There are two separate gags in The Mick’s pilot episode that end with a child’s face covered in blood. The first is a harmless nosebleed; the second results from the pounding of a lifetime that’s visited upon Chip Pemberton (Thomas Barbusca) after his aunt Mickey (Kaitlin Olson) suggests pantsing a bully and ridiculing his penis. If a pilot is a statement of purpose, then The Mick’s purpose is comic outrageousness, a gentler variation of the kind that Olson has stirred up for 11 seasons (and booked through a record-tying 14th) on It’s Always Sunny In Philadelphia. (Mick creators John and Dave Chernin are co-executive producers on Sunny.) Seen elsewhere in the episode: light shoplifting, a heavily stained wedding dress, shattered objects aplenty, and drastic bodily harm visited upon the main character.
It’s as if Uncle Buck (John Candy edition) stumbled out of Paddy’s Pub and into the Kardashians’ house. Black sheep Mickey—Mackenzie if you’re nasty, or if she owes you money—shows up at her estranged sister’s palatial estate just in time for sis and her sugar-daddy husband to be carted off by the feds. Their white-collar indiscretions make Mickey the accidental guardian to her niece and two nephews, who don’t immediately embrace the idea of being looked after by a woman who freely admits “I cannot count the number of times I’ve been ripped off a barstool and thrown in a cage.” There’s Sabrina, the eldest, a good student and budding activist whose social life is one of Skins/Gossip Girl-style debauchery—played by Skins (MTV edition) and Gossip Girl alum Sofia Black-D’Elia. Middle child Chip is aptly named, in terms of “off the old block” and “on his shoulder,” while youngest Ben (Jack Stanton) is around to suffer the gravest consequences of Mickey’s negligence.
In porting FX house style—the handheld camerawork, loose structure, and envelope-pushing humor—to the Fox mothership, The Mick projects a resistance to the “They might wind up teaching her more than she teaches them” elements of its premise. There are deeply traditional bones within this show—fish, meet water, then get out of it—but the way the three episodes screened for critics are cut together and paced feels fresh in a network setting. It’s never going to go as far or get as gross as Olson’s primary TV gig, but she still appears at home among this tampered extremity. She’s been the most undervalued player in Sunny’s core quintet for more than a decade, so she’s more than earned a new vehicle for her limb-flailing and eye-bugging—both of which play well within the lavish broadness of The Mick.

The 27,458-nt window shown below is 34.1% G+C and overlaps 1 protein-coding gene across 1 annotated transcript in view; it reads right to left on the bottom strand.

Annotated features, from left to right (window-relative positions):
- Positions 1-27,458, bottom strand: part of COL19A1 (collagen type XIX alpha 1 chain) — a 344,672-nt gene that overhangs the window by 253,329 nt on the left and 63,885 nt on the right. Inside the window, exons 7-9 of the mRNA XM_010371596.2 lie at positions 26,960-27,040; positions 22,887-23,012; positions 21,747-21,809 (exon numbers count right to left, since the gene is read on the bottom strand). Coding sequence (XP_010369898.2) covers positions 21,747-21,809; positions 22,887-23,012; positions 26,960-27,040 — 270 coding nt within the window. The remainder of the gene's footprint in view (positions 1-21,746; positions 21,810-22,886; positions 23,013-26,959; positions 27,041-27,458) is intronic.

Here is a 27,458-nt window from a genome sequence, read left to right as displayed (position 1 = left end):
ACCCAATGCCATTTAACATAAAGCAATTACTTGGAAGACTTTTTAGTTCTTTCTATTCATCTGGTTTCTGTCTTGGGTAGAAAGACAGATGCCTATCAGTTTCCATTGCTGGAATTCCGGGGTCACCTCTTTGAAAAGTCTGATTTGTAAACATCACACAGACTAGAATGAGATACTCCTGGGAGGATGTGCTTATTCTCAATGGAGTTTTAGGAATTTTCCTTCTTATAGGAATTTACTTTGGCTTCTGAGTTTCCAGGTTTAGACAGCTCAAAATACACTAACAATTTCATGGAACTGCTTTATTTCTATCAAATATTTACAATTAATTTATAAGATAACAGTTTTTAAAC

Olson’s bounty of personality aside, Mickey herself feels a bit empty at this point, a Mary Poppins with a carpetbag full of birth control who’s no more well-rounded than her sidekicks in this endeavor, similarly lowlife boyfriend Jimmy (Scott MacArthur) and Pemberton housekeeper Alba (Carla Jimenez). The show appears most confident in Sabrina, possibly because she’s written in a way that combines elements of other shows’ winning teens: She has all the overachieving anxiety of a Blair Waldorf combined with the bad attitude and speech patterns of Unbreakable Kimmy Schmidt’s Xan and the libertine/activist yin-and-yang of Better Things’ Max and Frankie. Barbusca has less to go on, but the Wet Hot American Summer: First Day Of Camp scene stealer proves here that he’s more than a millennial Billy Zabka, absolutely killing it in one B-story that strands him on a galloping pony for most of an episode.
That’s the sort of stupidly simple (and/or simply stupid) gag that requires the bare minimum of characterization to land, which The Mick does, with a healthy dose of high-pitched screaming from Barbusca. (Keep the volume low when you watch The Mick—the neighbors across the street will thank you.) Almost all of Chip’s interactions with Mickey find him riding a high horse, so it just works to see him get his comeuppance on the back of a very short horse. In a quality that’s increasingly rare for Olson’s cable home, The Mick prizes laughter above all—the petty sniping between kids and adults inspiring chuckles, the more elaborate and destructive set pieces going for gasps and belly laughs. When a sitcom knows its voice and sense of humor this early, growth and development can come along later. Or not: Hanging outlandish scenarios and devastating injuries on The Gang’s loose collection of pathological personality types has proven fruitful for It’s Always Sunny In Philadelphia. The Mick has a long way to go to replicate Sunny’s stamina, but it’s already mimicking its way with a head wound.
Reviews by Sulagna Misra will run weekly.